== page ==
The egg consists of two distinct parts; the white and the yolk. The yolk serves as the source of nutrition for the developing embryo and contains 4.5 g of total fat with 1.6 g of saturated fat and 184 mg of dietary cholesterol. The egg white contains the majority of the protein in the egg along with essential minerals including potassium.
Eggs are one of nature’s most perfect foods. In addition to containing one of the most nutritionally available proteins, eggs contain 13 essential nutrients. The yolk contains most of the essential vitamins, but the egg white contains the majority of two essential minerals; sodium and potassium. The Egg Nutrition Center reports that one large egg provides 71 mg of sodium and 69 mg of potassium. The egg white contains 55 mg of sodium and 54 mg of potassium while the yolk contains 8 mg of sodium and 19 mg of potassium.
Potassium is vital for all living cells, tissues and organs to function properly. The Institute of Medicine sets the adequate intake, the amount necessary to meet the needs of the body, for potassium at 4,700 mg per day. Despite the important role potassium plays in maintaining a healthy blood pressure, few adults in the United States meet this daily recommended intake. Eating egg whites can help you meet your daily recommended potassium intake.
Potassium, like sodium, functions as an electrolyte within your body. Potassium transmits tiny electrical impulses generated by nerves, making it vital to normal muscle function and to maintaining a rhythmic heartbeat. Potassium also helps to keep the amount of fluid inside of cells and surrounding cells balanced. The impact potassium makes on fluid levels helps to blunt the effects of excessive sodium, which plays a vital role in maintaining a healthy blood pressure. Because egg whites contain very little fat, no saturated fat and no cholesterol, they make a good source of protein for a heart-healthy diet.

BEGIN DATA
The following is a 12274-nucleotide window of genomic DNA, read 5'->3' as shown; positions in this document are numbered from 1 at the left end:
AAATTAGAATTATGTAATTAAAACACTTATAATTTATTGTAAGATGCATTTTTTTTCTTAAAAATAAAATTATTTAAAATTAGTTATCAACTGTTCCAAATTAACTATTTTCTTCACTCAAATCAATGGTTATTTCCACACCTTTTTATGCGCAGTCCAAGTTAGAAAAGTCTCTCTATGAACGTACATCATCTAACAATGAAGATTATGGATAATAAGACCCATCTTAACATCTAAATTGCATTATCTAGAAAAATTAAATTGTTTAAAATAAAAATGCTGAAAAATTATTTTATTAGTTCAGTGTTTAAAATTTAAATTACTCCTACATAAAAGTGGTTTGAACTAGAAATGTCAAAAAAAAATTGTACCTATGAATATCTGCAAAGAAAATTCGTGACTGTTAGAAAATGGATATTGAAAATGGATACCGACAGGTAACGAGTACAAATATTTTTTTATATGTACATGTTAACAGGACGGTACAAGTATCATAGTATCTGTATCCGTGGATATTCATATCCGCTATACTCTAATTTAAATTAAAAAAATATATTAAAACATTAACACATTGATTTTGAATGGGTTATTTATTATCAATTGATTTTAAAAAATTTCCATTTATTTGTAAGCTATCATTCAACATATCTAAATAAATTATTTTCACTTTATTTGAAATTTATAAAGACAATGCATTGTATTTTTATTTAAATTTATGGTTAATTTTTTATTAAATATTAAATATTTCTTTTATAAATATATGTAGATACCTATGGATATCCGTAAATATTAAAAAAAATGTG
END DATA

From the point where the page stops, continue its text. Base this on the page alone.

Potassium and Sodium
The majority of potassium absorbed from dietary sources enters the cells, while the majority of sodium remains in the fluid surrounding the cells. The balance of these two minerals creates an electrochemical gradient known as a membrane potential. Your body expends approximately 20 to 40 percent of its resting energy in maintaining this membrane potential created by sodium and potassium. Eating egg whites helps your body balance these two minerals because they contain nearly equal amounts of sodium and potassium.
Do Eggs Make Baked Goods Rise?
Muenster Cheese Health Benefits
Copper Peptides Side Effects
The Nutritional Value of Norwegian ...
The Nutrition of Stone Ground Corn
Choline in Eggs
What Are the Benefits of Great Northern ...
Composition of Monosodium Glutamate
B-6, Zinc & Acne
Vitamins for Mental Alertness
The Average Weight of a Boiled Egg
Tips to Grow Pubic Hair
Swimming Pool Algae Problems
What Vitamins Help the Liver?
Protein & Carbohydrates in Breakfast
How Exercise Increases Hair Growth
Vitamin B2 for Hair Growth
Nutrition Facts of Eggs Over Easy
Nutrition and Protein in Rice
Red Kidney Beans Nutrition
Stephanie Chandler is a freelance writer whose master's degree in biomedical science and over 15 years experience in the scientific and pharmaceutical professions provide her with the knowledge to contribute to health topics. Chandler has been writing for corporations and small businesses since 1991. In addition to writing scientific papers and procedures, her articles are published on Overstock.com and other websites.